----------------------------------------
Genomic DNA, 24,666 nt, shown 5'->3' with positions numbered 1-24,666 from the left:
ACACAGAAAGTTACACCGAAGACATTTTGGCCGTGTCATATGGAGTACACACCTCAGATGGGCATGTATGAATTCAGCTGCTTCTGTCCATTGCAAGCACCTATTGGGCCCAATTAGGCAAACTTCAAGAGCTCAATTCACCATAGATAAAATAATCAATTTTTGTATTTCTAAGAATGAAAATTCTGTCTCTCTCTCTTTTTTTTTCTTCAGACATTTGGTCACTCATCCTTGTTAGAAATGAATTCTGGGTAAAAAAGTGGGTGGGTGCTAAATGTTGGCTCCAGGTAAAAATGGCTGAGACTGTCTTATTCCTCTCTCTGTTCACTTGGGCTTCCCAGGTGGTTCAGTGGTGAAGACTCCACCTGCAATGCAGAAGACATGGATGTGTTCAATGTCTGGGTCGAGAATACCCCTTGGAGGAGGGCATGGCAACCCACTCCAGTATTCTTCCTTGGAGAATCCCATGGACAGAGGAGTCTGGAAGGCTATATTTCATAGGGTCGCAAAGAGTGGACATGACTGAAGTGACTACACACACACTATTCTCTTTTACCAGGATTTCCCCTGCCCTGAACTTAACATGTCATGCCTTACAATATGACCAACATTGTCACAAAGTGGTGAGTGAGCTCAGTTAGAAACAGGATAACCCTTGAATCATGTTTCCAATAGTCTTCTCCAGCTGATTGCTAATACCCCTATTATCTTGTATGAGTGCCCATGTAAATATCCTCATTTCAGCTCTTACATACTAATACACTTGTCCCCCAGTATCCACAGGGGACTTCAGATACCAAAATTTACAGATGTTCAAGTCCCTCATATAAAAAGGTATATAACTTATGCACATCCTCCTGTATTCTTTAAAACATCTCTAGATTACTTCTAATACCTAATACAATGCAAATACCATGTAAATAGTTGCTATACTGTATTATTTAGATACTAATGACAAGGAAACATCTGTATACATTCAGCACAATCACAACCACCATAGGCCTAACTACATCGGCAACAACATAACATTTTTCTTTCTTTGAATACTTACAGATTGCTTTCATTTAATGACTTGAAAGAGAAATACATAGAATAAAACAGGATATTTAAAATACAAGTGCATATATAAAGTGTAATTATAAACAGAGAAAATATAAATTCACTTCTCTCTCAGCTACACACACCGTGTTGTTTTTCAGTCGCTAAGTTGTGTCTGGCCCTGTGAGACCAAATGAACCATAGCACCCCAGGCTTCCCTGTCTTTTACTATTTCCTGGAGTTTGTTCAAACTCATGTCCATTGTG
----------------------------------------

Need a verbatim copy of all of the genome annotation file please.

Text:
Genomic DNA, 24,666 nt, shown 5'->3' with positions numbered 1-24,666 from the left:
ACACAGAAAGTTACACCGAAGACATTTTGGCCGTGTCATATGGAGTACACACCTCAGATGGGCATGTATGAATTCAGCTGCTTCTGTCCATTGCAAGCACCTATTGGGCCCAATTAGGCAAACTTCAAGAGCTCAATTCACCATAGATAAAATAATCAATTTTTGTATTTCTAAGAATGAAAATTCTGTCTCTCTCTCTTTTTTTTTCTTCAGACATTTGGTCACTCATCCTTGTTAGAAATGAATTCTGGGTAAAAAAGTGGGTGGGTGCTAAATGTTGGCTCCAGGTAAAAATGGCTGAGACTGTCTTATTCCTCTCTCTGTTCACTTGGGCTTCCCAGGTGGTTCAGTGGTGAAGACTCCACCTGCAATGCAGAAGACATGGATGTGTTCAATGTCTGGGTCGAGAATACCCCTTGGAGGAGGGCATGGCAACCCACTCCAGTATTCTTCCTTGGAGAATCCCATGGACAGAGGAGTCTGGAAGGCTATATTTCATAGGGTCGCAAAGAGTGGACATGACTGAAGTGACTACACACACACTATTCTCTTTTACCAGGATTTCCCCTGCCCTGAACTTAACATGTCATGCCTTACAATATGACCAACATTGTCACAAAGTGGTGAGTGAGCTCAGTTAGAAACAGGATAACCCTTGAATCATGTTTCCAATAGTCTTCTCCAGCTGATTGCTAATACCCCTATTATCTTGTATGAGTGCCCATGTAAATATCCTCATTTCAGCTCTTACATACTAATACACTTGTCCCCCAGTATCCACAGGGGACTTCAGATACCAAAATTTACAGATGTTCAAGTCCCTCATATAAAAAGGTATATAACTTATGCACATCCTCCTGTATTCTTTAAAACATCTCTAGATTACTTCTAATACCTAATACAATGCAAATACCATGTAAATAGTTGCTATACTGTATTATTTAGATACTAATGACAAGGAAACATCTGTATACATTCAGCACAATCACAACCACCATAGGCCTAACTACATCGGCAACAACATAACATTTTTCTTTCTTTGAATACTTACAGATTGCTTTCATTTAATGACTTGAAAGAGAAATACATAGAATAAAACAGGATATTTAAAATACAAGTGCATATATAAAGTGTAATTATAAACAGAGAAAATATAAATTCACTTCTCTCTCAGCTACACACACCGTGTTGTTTTTCAGTCGCTAAGTTGTGTCTGGCCCTGTGAGACCAAATGAACCATAGCACCCCAGGCTTCCCTGTCTTTTACTATTTCCTGGAGTTTGTTCAAACTCATGTCCATTGTG